Ever since Sept. 11, there have been several consistent themes in the mainstream media's coverage of Islam. There have also been some interesting holes, as GetReligion keeps pointing out, and there have been some interesting contradictions. One of the major themes has been that Islam is a religion of peace.
Another major theme is that there is no "one Islam," because this faith has no central authority system that says what is right and what is wrong.
Thus, it is wrong to say that Wahabi evangelists in the mountains of Pakistan are preaching the same sermons as peaceful Sufi mystics in Kashmir. Not all Muslims believe precisely the same things, when it comes flying airplanes into buildings and, as shown in new headlines from Egypt, blowing up Israeli tourists and Coptic Christians (hours after Pascha, no less).
I thought about these themes yesterday when reading Richard Serrano's latest Los Angeles Times piece on Zacarias Moussaoui, entitled "Life of a Terrorist: Seeking, and Finding, His Jihad."
You see, "jihad" is one of those words, isn't it? It has different meanings to different believers and that is what this piece is all about, as a young man in London is recruited into a radical form of Islam that is not -- let's face it, reporters -- a religion of peace.
Had Moussaoui not surrendered to the spell of the radicals, his life might have been different. After all, he had broken away from his impoverished childhood in France, as well as his violent, alcoholic father. He had made it to London. He was smart; he earned a master's degree in business.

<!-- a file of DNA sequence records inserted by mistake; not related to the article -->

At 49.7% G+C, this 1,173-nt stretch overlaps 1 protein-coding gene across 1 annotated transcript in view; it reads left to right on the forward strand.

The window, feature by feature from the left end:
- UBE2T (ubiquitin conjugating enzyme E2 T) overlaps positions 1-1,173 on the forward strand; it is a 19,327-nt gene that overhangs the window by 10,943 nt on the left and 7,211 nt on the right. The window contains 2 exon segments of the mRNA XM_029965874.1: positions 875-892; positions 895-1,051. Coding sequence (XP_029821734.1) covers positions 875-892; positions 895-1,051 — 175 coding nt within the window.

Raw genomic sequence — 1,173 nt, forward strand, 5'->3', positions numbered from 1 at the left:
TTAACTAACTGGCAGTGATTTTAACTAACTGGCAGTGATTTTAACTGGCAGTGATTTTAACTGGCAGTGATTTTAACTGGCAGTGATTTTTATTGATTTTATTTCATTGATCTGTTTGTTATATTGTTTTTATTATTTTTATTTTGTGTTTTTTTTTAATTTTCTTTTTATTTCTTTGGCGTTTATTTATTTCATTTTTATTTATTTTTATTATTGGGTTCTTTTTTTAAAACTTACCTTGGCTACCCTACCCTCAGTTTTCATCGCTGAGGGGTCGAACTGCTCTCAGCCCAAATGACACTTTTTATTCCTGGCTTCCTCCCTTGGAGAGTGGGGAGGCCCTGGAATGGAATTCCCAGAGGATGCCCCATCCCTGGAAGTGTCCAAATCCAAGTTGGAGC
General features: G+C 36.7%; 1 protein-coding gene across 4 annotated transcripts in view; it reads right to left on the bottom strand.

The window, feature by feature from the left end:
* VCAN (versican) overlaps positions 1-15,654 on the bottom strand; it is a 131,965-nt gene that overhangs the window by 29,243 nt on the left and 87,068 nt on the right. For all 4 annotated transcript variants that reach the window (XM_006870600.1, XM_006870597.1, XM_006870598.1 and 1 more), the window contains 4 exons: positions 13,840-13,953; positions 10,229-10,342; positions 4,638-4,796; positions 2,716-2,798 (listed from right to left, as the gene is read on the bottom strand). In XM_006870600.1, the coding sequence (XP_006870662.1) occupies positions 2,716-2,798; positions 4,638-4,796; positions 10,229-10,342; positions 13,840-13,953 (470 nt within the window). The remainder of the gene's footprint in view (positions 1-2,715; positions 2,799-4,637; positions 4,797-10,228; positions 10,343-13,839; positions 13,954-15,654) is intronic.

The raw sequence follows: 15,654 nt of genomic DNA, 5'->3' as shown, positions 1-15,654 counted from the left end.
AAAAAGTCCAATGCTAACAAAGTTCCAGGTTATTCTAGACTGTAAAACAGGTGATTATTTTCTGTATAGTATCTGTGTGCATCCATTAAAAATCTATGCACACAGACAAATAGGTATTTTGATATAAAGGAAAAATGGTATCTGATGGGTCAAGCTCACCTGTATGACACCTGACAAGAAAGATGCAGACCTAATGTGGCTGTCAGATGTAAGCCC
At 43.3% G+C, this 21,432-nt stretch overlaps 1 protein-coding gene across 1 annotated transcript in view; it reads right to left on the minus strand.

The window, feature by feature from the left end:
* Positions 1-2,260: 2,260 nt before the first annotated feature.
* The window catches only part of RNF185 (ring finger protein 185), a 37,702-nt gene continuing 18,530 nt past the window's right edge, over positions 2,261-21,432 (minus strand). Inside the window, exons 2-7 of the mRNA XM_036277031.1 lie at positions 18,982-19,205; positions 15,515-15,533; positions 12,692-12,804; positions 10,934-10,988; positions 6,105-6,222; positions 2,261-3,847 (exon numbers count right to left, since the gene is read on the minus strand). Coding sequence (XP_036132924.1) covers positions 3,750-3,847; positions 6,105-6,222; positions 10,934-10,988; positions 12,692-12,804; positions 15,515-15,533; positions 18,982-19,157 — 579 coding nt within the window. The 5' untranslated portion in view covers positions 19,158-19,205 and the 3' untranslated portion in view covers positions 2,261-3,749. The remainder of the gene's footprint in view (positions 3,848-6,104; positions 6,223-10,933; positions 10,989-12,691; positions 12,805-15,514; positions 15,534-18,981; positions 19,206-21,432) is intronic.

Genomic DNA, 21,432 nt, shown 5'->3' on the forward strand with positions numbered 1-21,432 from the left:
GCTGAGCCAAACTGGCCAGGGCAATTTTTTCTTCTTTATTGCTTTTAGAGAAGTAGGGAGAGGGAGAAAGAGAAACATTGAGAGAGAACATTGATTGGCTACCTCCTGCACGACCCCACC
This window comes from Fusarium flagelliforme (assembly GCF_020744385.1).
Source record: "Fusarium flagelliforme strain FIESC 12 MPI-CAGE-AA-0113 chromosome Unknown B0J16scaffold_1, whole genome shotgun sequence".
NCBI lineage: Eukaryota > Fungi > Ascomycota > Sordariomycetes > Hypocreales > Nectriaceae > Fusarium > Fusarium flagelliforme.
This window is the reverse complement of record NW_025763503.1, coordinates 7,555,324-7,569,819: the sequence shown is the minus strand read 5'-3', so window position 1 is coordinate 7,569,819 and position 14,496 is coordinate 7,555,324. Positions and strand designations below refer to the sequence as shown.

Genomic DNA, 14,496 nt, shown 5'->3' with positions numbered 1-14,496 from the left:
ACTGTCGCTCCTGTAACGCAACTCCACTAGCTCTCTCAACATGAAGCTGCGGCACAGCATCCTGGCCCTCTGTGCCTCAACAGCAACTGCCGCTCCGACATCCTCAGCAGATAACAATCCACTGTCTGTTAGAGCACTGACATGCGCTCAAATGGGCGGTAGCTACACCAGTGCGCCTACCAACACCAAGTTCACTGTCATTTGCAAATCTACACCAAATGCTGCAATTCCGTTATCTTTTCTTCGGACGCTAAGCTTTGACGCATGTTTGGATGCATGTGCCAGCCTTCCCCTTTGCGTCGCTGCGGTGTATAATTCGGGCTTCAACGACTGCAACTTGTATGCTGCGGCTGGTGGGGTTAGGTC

But that was the road not taken. At the Brixton mosque, he began wearing military camouflage and black boots. He criticized fellow Muslims as too soft. "Where's the jihad?" he kept asking. "Where's the jihad?"
In other words, Moussaoui was trying to find out which Islam is the real Islam, because there was conflict over key doctrines.
Note the contradiction. It is hard to say, like a White House mantra, that "Islam is a religion of peace" and then turn around and say that there are many different Islams. So which Islam is a religion of peace? If journalists (and White House talking heads) then say, "The real Islam is a religion of peace," isn't that a rather simplistic statement? Imperialistic, even?
Who, in global Islam, gave President George W. Bush, the editorial board of the New York Times or even the Islamic studies faculty at a place like Georgetown University the right to decide which is the real Islam and which is the false one? What if the people who taught Moussaoui have their own doctrines, their own traditions, their own schools and their own definitions of words like "peace"? What if they think they get to define which Islam is the true Islam?